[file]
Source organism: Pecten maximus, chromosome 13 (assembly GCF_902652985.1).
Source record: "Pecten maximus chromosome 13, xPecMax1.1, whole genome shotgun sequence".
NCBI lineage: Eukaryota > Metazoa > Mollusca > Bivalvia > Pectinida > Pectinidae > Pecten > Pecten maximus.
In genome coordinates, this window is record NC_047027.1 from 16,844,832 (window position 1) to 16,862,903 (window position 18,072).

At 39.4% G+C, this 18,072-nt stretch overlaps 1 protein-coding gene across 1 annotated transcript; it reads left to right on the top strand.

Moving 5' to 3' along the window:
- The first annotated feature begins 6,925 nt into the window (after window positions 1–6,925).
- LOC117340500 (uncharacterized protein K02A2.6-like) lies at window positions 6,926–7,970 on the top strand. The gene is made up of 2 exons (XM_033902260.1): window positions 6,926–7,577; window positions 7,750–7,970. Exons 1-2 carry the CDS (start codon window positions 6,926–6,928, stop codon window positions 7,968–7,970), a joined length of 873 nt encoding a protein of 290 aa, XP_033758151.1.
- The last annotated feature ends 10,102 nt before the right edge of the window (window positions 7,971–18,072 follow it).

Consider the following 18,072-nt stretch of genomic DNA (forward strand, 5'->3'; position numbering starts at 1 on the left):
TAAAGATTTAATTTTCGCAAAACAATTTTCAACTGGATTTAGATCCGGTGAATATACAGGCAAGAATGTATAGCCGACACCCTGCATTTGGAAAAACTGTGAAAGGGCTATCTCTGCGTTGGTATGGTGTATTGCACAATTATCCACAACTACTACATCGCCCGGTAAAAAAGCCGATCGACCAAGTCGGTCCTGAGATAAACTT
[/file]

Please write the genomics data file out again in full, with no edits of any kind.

Source organism: Pecten maximus, chromosome 13 (assembly GCF_902652985.1).
Source record: "Pecten maximus chromosome 13, xPecMax1.1, whole genome shotgun sequence".
NCBI lineage: Eukaryota > Metazoa > Mollusca > Bivalvia > Pectinida > Pectinidae > Pecten > Pecten maximus.
In genome coordinates, this window is record NC_047027.1 from 16,844,832 (window position 1) to 16,862,903 (window position 18,072).

At 39.4% G+C, this 18,072-nt stretch overlaps 1 protein-coding gene across 1 annotated transcript; it reads left to right on the top strand.

Moving 5' to 3' along the window:
- The first annotated feature begins 6,925 nt into the window (after window positions 1–6,925).
- LOC117340500 (uncharacterized protein K02A2.6-like) lies at window positions 6,926–7,970 on the top strand. The gene is made up of 2 exons (XM_033902260.1): window positions 6,926–7,577; window positions 7,750–7,970. Exons 1-2 carry the CDS (start codon window positions 6,926–6,928, stop codon window positions 7,968–7,970), a joined length of 873 nt encoding a protein of 290 aa, XP_033758151.1.
- The last annotated feature ends 10,102 nt before the right edge of the window (window positions 7,971–18,072 follow it).

Consider the following 18,072-nt stretch of genomic DNA (forward strand, 5'->3'; position numbering starts at 1 on the left):
TAAAGATTTAATTTTCGCAAAACAATTTTCAACTGGATTTAGATCCGGTGAATATACAGGCAAGAATGTATAGCCGACACCCTGCATTTGGAAAAACTGTGAAAGGGCTATCTCTGCGTTGGTATGGTGTATTGCACAATTATCCACAACTACTACATCGCCCGGTAAAAAAGCCGATCGACCAAGTCGGTCCTGAGATAAACTT